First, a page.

^{2}test was used to establish similarity since the variance–covariance matrices were not symmetrical in any of the cases according to a chi-square test performed (p < 0.05). Table 5 shows the results of local similarity for the comparison of dissolution profiles obtained in the USP II apparatus (low variability). The only profile that met the similarity criteria was generic drug “C” since the 90% confidence intervals of Hotelling’s T

^{2}at each sampling point were included in the acceptance limit of ±10%. Meanwhile, in the comparison of dissolution profiles obtained in the USP IV apparatus (high variability), none of the generic drugs presented similarity (Table 6) given that at least one of the 90% confidence intervals of Hotelling’s T

^{2}were outside the acceptance limit of ±10%. These results are consistent with those of the ANOVA-based comparison method. Although it has been described that multivariate methods such as MSD are less discriminative and sensitive than the calculation of f

_{2}[21] and that even a crossover in the dissolution profiles could have important implications in the similarity (non-discriminative, low specificity, and positive predictive value due to false positives) [10], these limitations can be solved to some extent if the comparison of dissolution profiles by this method is performed considering a point after reaching 85% dissolved, as described in the FDA and EMA guidelines for the calculation of f

_{2}since the method becomes more sensitive to detect differences, and thus the dissolution profiles obtained in USP II and IV apparatuses were analyzed up to 25 min and 40 min of dissolution, respectively. However, the bootstrap f

_{2}method is considered a better alternative to dissolution profiles with high variability [49,57].

#### 3.4.5. Time Series Approach

#### 3.4.6. Dependent Models: Fit to Mathematical Models

^{2}) and the lowest values in the Akaike information criterion (AIC); that is, the release of the API is a function of time and the process takes place at a constant rate independent of API concentration [62]. In addition, their release mechanisms were adjusted to super case-II transports since their diffusion exponents “n” were greater than 0.89 in the Korsmeyer–Peppas model, so the API diffusion process in the non-swellable matrix was very fast [63,64]. On the contrary, the dissolution profiles of the generic drugs “B” and “C” obtained in both dissolution apparatuses were adjusted to the Hixson–Crowell model (Table 8), and therefore the drug release was limited by the dissolution velocity and not by diffusion. However, as the diffusion coefficient “n” was less than 0.89 in the case of the dissolution profiles obtained in the USP II apparatus, the drug release mechanism through generic drugs “B” and “C” is governed by diffusion and swelling [63].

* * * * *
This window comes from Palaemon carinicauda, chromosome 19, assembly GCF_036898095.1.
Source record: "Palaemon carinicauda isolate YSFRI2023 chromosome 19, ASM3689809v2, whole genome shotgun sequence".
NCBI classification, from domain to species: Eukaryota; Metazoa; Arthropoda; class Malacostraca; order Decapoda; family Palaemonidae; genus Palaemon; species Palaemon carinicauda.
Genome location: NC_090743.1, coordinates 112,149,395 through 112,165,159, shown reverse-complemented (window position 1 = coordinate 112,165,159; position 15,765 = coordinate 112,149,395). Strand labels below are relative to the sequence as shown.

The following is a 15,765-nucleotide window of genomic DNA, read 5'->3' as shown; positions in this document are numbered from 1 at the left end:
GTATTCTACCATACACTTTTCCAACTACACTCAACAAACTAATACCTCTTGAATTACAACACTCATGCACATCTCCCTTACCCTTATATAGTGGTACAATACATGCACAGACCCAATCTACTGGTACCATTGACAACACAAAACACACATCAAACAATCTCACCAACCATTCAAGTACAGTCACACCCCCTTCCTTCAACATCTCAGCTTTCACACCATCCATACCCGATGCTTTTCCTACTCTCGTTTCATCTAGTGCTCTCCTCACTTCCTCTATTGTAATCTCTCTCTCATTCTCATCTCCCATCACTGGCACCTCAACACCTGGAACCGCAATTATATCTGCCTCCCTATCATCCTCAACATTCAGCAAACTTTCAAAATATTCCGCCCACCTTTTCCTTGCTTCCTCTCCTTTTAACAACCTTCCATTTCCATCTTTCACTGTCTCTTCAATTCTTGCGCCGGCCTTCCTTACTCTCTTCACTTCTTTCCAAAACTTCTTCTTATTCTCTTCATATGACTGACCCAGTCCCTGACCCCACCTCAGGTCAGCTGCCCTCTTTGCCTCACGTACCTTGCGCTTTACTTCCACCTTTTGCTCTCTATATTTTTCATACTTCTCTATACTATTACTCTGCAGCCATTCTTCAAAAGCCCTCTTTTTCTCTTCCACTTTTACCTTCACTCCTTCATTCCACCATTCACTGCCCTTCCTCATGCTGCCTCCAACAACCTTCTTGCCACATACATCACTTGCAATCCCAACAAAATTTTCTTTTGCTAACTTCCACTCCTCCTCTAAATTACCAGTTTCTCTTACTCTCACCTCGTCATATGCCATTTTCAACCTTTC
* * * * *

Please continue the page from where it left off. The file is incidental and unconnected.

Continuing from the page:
^{2}and lowest AIC. The fit results were logical as the Weibull model has been reported to be the most flexible model for describing a wide variety of shapes compared to the other dependent models with two parameters [66]. Table 9 and Table 10 show the similarity results in the dissolution profiles obtained in USP II and IV apparatuses, respectively, through the comparison of the α and β parameters of the Weibull model. However, none of the dissolution profiles were similar, regardless of the dissolution apparatus used since in all cases the 90% confidence region limits of model parameters were outside the region of similarity. These results can be attributed to the multivariate method used, since as previously mentioned, these types of methods are less discriminative and more sensitive, although a potential danger has also been described for the model parameters since they can be biased or not be estimable if the sampling points are not chosen properly [66]. However, to minimize this last point, the comparison of the dissolution profiles obtained in the USP II and IV apparatuses were compared up to 25 min and 40 min, respectively. In short, these dependent models can be used more in the comparison of intra-batch dissolution profiles when there are minimal changes at the formulation level [27].

#### 3.4.7. Independent Model Comparison for Non-Accumulated Data (USP IV Apparatus)

_{max}, AUC

_{0}

^{∞}, AUC

_{0}

^{Cmax}and T

_{max}) obtained from non-accumulated dissolution profiles was proposed to establish similarities, as is undertaken for bioequivalence studies, following the FDA and EMA guidelines [16,67]. The results in Table 11 show that the generic drugs “B” and “E” presented the highest and lowest C

_{max}, respectively, compared to the reference drug “A”. Regarding the T

_{max}in which C

_{max}was reached, the generic drug “C” presented the smaller value (6.00 min), followed by the generic drug “B” (6.42 min) when compared to the reference drug “A” (7.25 min). In contrast, the generic drugs “D” and “E” showed the highest T

_{max}, 8.00 min and 10.33 min, respectively. Furthermore, although the AUC

_{0}

^{∞}did not show differences between the drugs, the AUC

_{0}

^{Cmax}of the generic drugs “B”, “D”, and “E” was higher compared to that of the reference drug “A”. Instead, the generic drug “C” had a lower AUC

_{0}

^{Cmax}in comparison with the reference drug “A”.